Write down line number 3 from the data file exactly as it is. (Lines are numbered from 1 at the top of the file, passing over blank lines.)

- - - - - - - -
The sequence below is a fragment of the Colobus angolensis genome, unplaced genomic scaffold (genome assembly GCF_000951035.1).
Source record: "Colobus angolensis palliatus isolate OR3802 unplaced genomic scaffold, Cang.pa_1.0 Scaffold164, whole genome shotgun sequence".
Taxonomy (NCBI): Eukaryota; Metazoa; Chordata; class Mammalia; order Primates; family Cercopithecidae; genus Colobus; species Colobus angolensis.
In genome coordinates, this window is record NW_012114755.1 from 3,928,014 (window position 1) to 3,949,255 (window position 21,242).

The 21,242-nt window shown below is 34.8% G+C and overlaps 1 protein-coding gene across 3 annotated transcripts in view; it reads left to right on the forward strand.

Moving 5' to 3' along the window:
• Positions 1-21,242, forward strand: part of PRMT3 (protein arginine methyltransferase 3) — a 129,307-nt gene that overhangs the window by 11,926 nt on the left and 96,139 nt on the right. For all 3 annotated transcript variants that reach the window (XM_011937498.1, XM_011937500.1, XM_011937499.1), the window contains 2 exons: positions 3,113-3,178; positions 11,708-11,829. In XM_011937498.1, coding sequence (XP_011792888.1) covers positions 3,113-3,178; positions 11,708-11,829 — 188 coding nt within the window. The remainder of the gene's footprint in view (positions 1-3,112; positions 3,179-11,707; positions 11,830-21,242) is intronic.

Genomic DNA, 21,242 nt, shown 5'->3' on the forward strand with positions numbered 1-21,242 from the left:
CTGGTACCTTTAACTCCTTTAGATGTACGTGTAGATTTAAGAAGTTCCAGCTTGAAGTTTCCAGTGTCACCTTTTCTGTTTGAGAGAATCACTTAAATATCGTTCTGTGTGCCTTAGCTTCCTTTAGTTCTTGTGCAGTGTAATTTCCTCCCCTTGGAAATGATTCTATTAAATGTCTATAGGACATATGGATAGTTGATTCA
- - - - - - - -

Taxonomy (NCBI): Eukaryota; Metazoa; Chordata; class Mammalia; order Primates; family Cercopithecidae; genus Colobus; species Colobus angolensis.